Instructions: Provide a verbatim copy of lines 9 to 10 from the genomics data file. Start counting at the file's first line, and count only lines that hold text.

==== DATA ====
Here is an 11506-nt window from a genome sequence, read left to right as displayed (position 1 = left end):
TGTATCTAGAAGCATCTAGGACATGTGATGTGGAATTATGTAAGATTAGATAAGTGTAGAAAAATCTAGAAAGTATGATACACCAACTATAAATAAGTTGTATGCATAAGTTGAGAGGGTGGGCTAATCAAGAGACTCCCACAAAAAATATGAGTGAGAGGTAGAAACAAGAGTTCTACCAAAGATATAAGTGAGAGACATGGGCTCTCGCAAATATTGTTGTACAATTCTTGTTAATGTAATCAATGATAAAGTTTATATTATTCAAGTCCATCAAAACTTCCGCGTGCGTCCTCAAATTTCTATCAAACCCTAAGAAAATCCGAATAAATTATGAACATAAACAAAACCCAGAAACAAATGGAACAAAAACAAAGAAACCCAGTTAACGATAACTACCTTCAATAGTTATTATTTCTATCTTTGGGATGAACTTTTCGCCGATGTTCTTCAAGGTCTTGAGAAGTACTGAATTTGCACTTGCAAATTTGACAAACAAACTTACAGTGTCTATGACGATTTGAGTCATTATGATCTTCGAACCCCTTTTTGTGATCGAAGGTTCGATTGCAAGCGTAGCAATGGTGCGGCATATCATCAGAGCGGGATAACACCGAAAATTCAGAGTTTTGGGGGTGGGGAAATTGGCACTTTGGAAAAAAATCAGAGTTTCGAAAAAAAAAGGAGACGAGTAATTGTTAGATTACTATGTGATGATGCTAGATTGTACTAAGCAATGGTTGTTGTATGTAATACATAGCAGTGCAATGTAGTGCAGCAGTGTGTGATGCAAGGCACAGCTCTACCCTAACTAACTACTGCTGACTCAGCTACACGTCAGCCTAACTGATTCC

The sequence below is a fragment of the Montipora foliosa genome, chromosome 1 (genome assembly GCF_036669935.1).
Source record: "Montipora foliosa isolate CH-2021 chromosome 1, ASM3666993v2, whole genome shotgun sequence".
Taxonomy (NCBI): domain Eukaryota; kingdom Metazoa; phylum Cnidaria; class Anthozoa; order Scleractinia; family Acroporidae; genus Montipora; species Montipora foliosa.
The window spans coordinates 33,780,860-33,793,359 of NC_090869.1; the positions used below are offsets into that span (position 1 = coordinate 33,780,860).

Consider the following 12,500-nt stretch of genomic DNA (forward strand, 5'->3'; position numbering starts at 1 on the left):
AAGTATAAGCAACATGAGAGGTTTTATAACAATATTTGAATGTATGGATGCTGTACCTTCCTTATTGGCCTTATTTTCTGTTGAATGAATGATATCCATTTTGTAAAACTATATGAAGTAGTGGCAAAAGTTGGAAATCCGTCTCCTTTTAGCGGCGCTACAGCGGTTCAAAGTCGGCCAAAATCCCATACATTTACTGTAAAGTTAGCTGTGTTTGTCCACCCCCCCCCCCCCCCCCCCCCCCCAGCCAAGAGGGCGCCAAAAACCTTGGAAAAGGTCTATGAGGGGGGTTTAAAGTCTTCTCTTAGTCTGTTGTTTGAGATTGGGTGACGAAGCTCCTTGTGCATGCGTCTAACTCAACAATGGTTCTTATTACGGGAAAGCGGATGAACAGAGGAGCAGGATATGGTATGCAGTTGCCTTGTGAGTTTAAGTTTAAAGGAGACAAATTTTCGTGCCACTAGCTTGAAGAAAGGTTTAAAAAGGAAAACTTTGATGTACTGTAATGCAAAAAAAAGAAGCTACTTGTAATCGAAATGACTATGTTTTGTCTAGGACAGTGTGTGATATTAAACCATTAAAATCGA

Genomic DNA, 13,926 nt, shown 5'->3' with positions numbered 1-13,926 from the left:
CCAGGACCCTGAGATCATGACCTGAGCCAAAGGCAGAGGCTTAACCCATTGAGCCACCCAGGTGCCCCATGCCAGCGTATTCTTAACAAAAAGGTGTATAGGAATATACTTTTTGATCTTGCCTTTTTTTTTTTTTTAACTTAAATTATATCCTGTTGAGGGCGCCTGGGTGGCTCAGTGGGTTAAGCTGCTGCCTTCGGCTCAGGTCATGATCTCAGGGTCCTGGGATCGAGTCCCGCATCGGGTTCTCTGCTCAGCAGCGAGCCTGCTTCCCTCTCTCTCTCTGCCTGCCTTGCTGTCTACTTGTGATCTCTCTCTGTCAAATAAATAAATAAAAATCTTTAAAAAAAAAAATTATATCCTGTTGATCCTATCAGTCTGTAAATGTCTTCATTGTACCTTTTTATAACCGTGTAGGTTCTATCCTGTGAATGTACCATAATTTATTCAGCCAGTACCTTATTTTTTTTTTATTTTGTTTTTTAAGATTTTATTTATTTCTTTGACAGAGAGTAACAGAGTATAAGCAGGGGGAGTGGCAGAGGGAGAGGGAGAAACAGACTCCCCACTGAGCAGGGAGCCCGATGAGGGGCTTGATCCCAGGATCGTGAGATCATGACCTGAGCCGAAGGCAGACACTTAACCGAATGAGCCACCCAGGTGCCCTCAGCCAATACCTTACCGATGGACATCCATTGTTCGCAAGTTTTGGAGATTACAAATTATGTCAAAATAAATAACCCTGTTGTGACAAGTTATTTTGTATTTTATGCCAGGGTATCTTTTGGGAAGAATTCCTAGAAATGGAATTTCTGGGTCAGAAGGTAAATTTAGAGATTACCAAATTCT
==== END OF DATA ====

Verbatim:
Genomic DNA, 13,926 nt, shown 5'->3' with positions numbered 1-13,926 from the left:
CCAGGACCCTGAGATCATGACCTGAGCCAAAGGCAGAGGCTTAACCCATTGAGCCACCCAGGTGCCCCATGCCAGCGTATTCTTAACAAAAAGGTGTATAGGAATATACTTTTTGATCTTGCCTTTTTTTTTTTTTTAACTTAAATTATATCCTGTTGAGGGCGCCTGGGTGGCTCAGTGGGTTAAGCTGCTGCCTTCGGCTCAGGTCATGATCTCAGGGTCCTGGGATCGAGTCCCGCATCGGGTTCTCTGCTCAGCAGCGAGCCTGCTTCCCTCTCTCTCTCTGCCTGCCTTGCTGTCTACTTGTGATCTCTCTCTGTCAAATAAATAAATAAAAATCTTTAAAAAAAAAAATTATATCCTGTTGATCCTATCAGTCTGTAAATGTCTTCATTGTACCTTTTTATAACCGTGTAGGTTCTATCCTGTGAATGTACCATAATTTATTCAGCCAGTACCTTATTTTTTTTTTATTTTGTTTTTTAAGATTTTATTTATTTCTTTGACAGAGAGTAACAGAGTATAAGCAGGGGGAGTGGCAGAGGGAGAGGGAGAAACAGACTCCCCACTGAGCAGGGAGCCCGATGAGGGGCTTGATCCCAGGATCGTGAGATCATGACCTGAGCCGAAGGCAGACACTTAACCGAATGAGCCACCCAGGTGCCCTCAGCCAATACCTTACCGATGGACATCCATTGTTCGCAAGTTTTGGAGATTACAAATTATGTCAAAATAAATAACCCTGTTGTGACAAGTTATTTTGTATTTTATGCCAGGGTATCTTTTGGGAAGAATTCCTAGAAATGGAATTTCTGGGTCAGAAGGTAAATTTAGAGATTACCAAATTCT